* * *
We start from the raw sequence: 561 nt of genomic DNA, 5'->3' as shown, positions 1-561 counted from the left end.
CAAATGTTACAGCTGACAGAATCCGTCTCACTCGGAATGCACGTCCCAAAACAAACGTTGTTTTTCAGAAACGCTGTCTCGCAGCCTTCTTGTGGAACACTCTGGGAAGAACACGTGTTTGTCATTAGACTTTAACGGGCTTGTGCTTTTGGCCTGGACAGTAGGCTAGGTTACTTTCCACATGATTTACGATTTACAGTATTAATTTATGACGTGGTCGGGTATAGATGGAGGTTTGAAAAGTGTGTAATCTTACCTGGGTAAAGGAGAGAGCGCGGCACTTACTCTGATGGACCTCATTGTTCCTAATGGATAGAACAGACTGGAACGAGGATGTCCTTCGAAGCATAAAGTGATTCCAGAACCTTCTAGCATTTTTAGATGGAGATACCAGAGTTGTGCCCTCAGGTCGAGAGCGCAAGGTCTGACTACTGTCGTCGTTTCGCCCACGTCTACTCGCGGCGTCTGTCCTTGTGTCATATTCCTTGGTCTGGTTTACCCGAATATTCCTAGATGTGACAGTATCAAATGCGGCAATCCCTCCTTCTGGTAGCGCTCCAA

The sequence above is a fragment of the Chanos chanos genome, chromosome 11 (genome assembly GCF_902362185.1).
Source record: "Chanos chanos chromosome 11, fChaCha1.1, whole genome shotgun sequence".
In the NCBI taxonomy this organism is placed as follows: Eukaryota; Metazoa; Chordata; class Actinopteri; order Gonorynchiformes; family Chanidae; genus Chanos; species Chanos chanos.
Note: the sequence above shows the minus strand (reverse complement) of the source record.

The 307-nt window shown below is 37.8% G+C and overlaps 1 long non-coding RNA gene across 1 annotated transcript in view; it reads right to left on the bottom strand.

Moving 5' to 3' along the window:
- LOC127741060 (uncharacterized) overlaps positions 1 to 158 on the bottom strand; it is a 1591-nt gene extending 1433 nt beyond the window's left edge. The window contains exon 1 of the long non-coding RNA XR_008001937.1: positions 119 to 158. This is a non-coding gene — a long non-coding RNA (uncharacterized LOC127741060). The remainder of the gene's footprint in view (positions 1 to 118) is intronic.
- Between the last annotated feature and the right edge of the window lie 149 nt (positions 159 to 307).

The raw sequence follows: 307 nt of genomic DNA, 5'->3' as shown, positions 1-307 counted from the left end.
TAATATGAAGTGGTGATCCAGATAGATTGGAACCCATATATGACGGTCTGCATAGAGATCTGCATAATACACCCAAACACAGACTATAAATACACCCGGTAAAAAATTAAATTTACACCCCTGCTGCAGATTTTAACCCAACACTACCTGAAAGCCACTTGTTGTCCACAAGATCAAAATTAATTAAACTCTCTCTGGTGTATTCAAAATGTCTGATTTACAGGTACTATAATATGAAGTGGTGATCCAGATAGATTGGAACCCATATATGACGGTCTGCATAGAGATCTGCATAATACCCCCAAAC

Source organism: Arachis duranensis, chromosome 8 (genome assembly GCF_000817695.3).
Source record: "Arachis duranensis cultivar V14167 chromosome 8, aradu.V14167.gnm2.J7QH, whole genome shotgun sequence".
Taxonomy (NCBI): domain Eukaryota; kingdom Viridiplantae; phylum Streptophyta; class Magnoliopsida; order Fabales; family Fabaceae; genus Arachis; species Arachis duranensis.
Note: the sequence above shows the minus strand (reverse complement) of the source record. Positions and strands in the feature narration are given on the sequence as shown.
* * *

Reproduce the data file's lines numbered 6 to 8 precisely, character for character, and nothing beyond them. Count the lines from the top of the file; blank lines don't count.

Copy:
Note: the sequence above shows the minus strand (reverse complement) of the source record.

The 307-nt window shown below is 37.8% G+C and overlaps 1 long non-coding RNA gene across 1 annotated transcript in view; it reads right to left on the bottom strand.

Moving 5' to 3' along the window: